These photos are from my ongoing project “Things I stole”, dedicated to a painful new dating strategy commonly known as “ghosting”.
Ghosting is generally defined as breaking up with someone by ignoring this person, avoiding any kind of contact in real life. It means that someone suddenly disappears from another person’s life without any explanation; no contact is made at all, calls or messages are ignored, in short, no sign of life is given.
It doesn’t only happen after meeting in person, it can happen at any stage of the dating process, even after exchanging only a few messages. Many people around me have been on the receiving end of this practice, in some cases more than once. Usually, the rationale behind the decision to engage in ghosting is the assumption that this is the easiest and least painful way to deal with the situation at hand. Many people make themselves believe that it is easier to be ignored, than to be told by another person that he or she has no desire to continue dating. Instead of heartbreaking and potentially humiliating arguments and explanations, the “victim” is left with the clearest of all possible hints: this person ignores you, what could this possibly mean except for one thing? Moreover, this is a win-win situation, since the “ghoster” is also spared the nuisance of having to deal with dramatic scenes.
In reality it doesn’t work this way. Very often, people who are ghosted feel sad and confused for a long time. Actually, they tend to suffer from these negative emotions for much longer than they would have, had they known for sure what is going on and what to deal with. “Ghosting” as a term is rapidly becoming a staple of dating related vocabulary, as the phenomenon is becoming increasingly common among users of online dating sites and applications. It has become, so to say, a new trend in online dating. Because of the specific character of the virtual world, we sometimes forget that behind all those profiles there are real people, with real feelings and no “delete” button. One doesn’t need to be a heartless person to be a “ghoster”. The virtual environment makes it so easy, that sometimes we just do it.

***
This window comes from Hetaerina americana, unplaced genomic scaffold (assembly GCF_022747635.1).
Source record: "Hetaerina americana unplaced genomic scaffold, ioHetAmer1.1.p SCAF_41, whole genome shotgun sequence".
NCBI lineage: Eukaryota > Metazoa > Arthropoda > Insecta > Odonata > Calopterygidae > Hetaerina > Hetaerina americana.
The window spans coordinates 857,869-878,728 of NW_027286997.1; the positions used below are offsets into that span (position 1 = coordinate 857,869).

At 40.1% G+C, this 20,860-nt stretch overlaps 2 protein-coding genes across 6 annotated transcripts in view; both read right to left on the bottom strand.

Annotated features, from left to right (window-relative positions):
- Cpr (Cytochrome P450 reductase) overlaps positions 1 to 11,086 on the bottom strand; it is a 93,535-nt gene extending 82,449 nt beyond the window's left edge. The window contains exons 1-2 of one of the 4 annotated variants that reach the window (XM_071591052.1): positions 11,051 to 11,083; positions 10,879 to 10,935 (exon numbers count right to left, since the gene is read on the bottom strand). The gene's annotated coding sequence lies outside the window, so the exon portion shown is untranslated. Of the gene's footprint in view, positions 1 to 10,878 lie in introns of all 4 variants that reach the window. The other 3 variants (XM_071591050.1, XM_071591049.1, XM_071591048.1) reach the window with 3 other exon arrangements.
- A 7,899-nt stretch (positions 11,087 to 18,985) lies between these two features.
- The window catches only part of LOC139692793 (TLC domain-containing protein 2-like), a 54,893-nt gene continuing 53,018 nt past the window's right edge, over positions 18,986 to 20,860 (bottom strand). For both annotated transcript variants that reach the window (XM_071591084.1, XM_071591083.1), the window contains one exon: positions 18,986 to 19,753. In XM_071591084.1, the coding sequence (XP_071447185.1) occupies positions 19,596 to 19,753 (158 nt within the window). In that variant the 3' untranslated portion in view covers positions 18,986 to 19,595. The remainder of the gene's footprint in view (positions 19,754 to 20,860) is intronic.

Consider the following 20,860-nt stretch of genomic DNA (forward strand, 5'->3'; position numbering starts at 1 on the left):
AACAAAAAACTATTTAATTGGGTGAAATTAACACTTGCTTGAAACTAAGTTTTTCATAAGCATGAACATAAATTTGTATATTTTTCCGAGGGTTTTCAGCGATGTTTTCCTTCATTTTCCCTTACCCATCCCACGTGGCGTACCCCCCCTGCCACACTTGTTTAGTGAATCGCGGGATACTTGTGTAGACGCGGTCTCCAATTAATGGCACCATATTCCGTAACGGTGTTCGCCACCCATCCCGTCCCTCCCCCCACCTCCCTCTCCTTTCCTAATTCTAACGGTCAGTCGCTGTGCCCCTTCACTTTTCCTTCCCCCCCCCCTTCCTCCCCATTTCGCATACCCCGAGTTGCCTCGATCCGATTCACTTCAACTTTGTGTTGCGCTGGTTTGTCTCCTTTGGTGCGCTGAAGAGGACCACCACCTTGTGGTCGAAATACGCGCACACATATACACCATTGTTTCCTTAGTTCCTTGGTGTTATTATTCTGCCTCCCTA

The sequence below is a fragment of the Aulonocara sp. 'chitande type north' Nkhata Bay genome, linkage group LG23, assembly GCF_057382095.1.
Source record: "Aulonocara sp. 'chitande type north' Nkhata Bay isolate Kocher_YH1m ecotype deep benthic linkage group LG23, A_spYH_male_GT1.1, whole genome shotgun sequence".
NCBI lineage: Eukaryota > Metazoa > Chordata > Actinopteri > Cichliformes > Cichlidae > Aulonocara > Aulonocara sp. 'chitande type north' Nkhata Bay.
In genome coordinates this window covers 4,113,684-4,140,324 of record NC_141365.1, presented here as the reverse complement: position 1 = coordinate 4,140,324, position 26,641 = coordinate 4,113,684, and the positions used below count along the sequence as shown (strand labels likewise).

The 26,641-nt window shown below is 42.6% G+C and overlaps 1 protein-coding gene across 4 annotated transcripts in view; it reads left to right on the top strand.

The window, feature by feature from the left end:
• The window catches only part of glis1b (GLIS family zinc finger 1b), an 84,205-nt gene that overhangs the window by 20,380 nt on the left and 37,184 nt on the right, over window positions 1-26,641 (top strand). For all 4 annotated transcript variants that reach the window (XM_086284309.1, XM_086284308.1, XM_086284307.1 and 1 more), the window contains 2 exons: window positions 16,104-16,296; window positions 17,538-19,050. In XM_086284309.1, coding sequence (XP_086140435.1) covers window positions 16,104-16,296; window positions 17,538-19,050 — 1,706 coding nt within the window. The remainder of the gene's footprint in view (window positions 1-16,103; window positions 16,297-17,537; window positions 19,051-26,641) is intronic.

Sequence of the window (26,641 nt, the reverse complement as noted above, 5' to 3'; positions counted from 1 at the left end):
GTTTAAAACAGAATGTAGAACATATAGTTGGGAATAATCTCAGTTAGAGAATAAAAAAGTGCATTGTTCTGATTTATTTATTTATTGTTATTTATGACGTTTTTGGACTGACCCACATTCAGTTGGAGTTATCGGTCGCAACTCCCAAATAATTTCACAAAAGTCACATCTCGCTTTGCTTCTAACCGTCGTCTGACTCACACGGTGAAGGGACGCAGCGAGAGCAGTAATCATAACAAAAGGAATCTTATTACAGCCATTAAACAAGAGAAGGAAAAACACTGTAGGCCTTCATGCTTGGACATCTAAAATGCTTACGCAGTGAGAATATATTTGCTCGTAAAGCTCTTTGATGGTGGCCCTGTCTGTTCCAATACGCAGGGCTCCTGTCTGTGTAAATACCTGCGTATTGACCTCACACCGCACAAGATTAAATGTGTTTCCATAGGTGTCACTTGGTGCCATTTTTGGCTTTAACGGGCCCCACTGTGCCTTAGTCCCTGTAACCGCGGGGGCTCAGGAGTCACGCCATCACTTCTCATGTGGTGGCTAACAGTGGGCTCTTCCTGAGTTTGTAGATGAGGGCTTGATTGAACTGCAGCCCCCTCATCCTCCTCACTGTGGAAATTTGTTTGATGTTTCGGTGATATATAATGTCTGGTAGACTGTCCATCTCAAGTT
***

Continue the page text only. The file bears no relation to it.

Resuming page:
With this project I wanted to illustrate the difference in character between the physical and the virtual space, as well as how and where the two meet. I paired the photos with different usernames, which, although fictional, I believe are representative of those commonly used in online dating spaces. In the photos I captured people naked, which to me represents the most vulnerable, real and delicate state of being. Through this combination I tried to show how physical reality can disappear into virtual reality and vice versa, how subtle and delicate the act of moving between the real and the virtual world can be, what radically divergent appearances one and the same person can take on in physical and virtual spaces.
About Mano Svanidze
Mano Svanidze was born in 1992 in Tbilisi, Georgia. She graduated from Tbilisi State University, faculty of Economics and Business with a BA in Marketing. She also studied composition and music for 10 years. Mano is a member and co-founder of 90’x collective. Her work has been exhibited in several countries such as Georgia, Armenia, Azerbaijan, UK, Norway, Sweden, Germany and Italy. Currently she works as a freelance photojournalist at media platform Chai Khana. [Official Website]